From social media censorship to mandatory medical treatments, it seems that Westerners have lost sight of the unique freedoms that once made our nations the envy of the world.

Multiplying fears make it tempting to trade in our precious freedoms for the promise of greater safety. At a crossroads like the one we face, America’s Founding Fathers are a wellspring of wisdom. And for a good reason: they understood the cost of liberty and fought off English tyranny to secure it.

“Straight is the gate and narrow is the way that leads to liberty, and few nations, if any, have found it,” John Adams wrote. The second President of the United States also warned that “liberty once lost is lost forever.”

Thomas Jefferson, the successor of Adams, expressed a similar idea when he declared that “the natural progress of things is for liberty to yield and government to gain ground.”

The lesser-known Samuel Adams, also a signatory of the Declaration of Independence, observed that “our contest is not only whether we ourselves shall be free, but whether there shall be left to mankind an asylum on earth for civil and religious liberty.”

It is sobering to consider that the 45th President of the United States remains permanently suspended on Twitter. Meanwhile, the leader of the Taliban, the terrorist outfit that just defeated the United States and its allies in the War in Afghanistan, is still tweeting away. This is from a company that is headquartered in San Francisco and is governed predominantly by US laws.

twitter.com/realdonaldtrump

At least half of those paying attention back in January were shocked when Twitter blocked Trump. But our shock has fast given way to apathy, faster even than America’s founders suggested it might.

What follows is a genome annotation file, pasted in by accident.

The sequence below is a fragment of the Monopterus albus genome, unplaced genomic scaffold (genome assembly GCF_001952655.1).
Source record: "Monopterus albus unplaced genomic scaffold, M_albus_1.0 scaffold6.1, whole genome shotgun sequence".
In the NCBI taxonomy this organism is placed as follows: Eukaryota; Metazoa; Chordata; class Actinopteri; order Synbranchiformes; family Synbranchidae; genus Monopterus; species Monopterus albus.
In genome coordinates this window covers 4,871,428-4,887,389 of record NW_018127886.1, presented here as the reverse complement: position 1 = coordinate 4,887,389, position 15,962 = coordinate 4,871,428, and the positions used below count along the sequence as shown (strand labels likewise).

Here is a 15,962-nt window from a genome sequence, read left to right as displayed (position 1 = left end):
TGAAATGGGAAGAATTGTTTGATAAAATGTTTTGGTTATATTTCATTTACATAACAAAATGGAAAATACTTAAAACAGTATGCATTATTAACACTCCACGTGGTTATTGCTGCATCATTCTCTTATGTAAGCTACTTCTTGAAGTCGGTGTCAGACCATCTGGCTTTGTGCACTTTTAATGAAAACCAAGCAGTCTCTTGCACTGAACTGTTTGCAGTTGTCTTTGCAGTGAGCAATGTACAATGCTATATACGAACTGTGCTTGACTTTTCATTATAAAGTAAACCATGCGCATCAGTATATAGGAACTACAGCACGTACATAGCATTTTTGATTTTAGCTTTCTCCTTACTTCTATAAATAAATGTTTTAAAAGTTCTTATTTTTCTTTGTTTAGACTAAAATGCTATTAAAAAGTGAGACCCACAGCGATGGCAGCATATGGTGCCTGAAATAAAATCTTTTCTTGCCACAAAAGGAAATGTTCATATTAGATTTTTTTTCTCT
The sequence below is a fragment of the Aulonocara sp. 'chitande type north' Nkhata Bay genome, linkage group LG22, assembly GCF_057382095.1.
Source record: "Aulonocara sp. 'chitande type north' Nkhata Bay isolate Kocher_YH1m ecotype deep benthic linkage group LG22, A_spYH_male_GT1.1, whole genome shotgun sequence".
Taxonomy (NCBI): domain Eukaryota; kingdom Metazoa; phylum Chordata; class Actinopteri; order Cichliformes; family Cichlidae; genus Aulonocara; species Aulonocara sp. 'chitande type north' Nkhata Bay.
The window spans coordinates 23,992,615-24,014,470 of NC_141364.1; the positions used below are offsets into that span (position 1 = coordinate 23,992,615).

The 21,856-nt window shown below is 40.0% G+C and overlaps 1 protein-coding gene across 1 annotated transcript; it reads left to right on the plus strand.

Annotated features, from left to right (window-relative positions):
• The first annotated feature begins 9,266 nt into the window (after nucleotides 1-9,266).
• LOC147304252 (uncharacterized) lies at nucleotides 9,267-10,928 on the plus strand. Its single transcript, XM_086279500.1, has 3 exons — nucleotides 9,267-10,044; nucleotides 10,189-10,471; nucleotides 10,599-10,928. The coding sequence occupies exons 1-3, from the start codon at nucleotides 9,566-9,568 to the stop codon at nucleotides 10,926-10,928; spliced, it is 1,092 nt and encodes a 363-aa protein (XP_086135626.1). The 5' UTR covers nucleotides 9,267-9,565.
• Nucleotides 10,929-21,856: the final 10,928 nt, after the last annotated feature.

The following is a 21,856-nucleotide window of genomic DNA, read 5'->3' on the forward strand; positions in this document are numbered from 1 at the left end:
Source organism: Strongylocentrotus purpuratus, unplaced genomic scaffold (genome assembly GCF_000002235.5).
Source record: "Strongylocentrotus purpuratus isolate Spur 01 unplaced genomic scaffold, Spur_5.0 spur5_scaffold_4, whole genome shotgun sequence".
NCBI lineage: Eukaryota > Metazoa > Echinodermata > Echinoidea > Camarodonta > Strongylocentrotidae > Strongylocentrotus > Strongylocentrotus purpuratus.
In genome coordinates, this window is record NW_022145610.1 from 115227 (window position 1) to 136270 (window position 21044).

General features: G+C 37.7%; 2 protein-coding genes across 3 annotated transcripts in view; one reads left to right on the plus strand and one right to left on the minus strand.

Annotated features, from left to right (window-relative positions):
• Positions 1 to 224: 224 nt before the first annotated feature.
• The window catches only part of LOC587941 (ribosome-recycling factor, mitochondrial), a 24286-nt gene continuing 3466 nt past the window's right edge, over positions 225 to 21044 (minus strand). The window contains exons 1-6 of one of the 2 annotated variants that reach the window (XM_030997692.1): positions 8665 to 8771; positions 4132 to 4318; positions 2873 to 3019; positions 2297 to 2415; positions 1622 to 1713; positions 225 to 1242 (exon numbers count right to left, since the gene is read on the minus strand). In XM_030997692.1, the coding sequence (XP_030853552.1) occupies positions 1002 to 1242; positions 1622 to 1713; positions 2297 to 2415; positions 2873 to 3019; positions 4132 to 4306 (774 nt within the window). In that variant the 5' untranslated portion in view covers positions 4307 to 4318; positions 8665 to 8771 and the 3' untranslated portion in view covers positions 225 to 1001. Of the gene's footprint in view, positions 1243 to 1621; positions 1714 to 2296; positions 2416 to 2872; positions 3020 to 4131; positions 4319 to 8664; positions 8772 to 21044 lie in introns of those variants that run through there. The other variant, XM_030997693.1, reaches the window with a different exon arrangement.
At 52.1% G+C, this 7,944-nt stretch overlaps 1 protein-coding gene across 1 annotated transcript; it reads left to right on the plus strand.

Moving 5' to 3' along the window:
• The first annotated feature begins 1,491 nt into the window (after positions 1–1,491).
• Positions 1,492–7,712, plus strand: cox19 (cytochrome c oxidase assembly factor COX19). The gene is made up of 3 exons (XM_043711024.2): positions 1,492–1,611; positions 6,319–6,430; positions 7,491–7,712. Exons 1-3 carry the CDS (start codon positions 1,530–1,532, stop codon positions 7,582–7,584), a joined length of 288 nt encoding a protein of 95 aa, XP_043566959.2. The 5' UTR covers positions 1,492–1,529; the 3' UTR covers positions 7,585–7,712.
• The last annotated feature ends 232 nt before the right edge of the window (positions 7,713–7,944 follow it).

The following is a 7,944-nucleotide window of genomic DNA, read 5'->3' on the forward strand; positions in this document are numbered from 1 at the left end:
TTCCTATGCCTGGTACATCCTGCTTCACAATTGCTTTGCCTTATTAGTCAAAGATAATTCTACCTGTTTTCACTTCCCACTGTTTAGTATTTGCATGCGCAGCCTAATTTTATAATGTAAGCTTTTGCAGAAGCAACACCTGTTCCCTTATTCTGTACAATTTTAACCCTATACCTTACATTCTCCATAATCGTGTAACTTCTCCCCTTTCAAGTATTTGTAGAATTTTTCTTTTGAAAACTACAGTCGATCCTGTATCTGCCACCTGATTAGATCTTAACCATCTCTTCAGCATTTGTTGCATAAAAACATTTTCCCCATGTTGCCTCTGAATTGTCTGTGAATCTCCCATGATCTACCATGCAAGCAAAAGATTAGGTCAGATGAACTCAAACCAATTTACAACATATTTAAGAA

Or consider Sky News Australia, which was banned from YouTube for a week for voicing incorrect opinions on the pandemic. “We don’t allow content that denies the existence of COVID-19 or that encourages people to use hydroxychloroquine or ivermectin to treat or prevent the virus,” YouTube said at the time.

Never mind that any evidence of this alleged denial is yet to be produced. And never mind that some 23 percent of the world’s nations—mainly in the Global South—are treating Covid-19 with ivermectin, even if it remains off-limits in the West. Also, never mind that, as the health bureaucrats constantly tell us, “the science is constantly changing”.

All the same, News Corp co-chairman Lachlan Murdoch and a parade of Sky News presenters must now appear before an Australian Senate hearing to answer for their thought crimes.

And now we face the prospect of mandatory vaccinations—a year ago, the stuff of science fiction and today presented as the only way out of our covid crisis. Countless Australians face the tough decision between retaining their medical autonomy or keeping their career.

Craig Kelly may be the least popular man in Canberra, but he is right about this issue. In a recent parliamentary speech, Kelly voiced his concerns:

We find ourselves here in 2021 [where] the freedoms and the birthrights of Australians have been stolen. Stolen mostly by unelected bureaucrats and cowardly politicians [who] are violating human rights and [who] are violating the principles of the Universal Declaration of Bioethics and Human Rights.

The declaration to which he refers states that “any preventive, diagnostic and therapeutic medical intervention is only to be carried out with the prior, free and informed consent of the person concerned, based on adequate information.”

As I have elsewhere argued, vaccine passports are an ethical disaster. They pose an unprecedented threat to personal liberty; they replace informed consent with coercion; they assume no reasonable grounds for declining vaccination; they create medical apartheid; and they open the door to untold medical control.

But I suppose Kelly and I will soon be banned for wrongthink on this issue, too.

To all the Australians reading this: think about the future you want to leave for coming generations. Think what our nation’s social fabric will look like in a few decades if speech continues to be silenced and the State takes mastery over your bodily integrity.

Speak up while you can and remind others of the liberties we once prized, bled and died for. Because forgotten freedoms fade fast.

Kurt Mahlburg is a writer and author, and an emerging Australian voice on culture and the Christian faith. He has a passion for both the philosophical and the personal, drawing on his background as a graduate...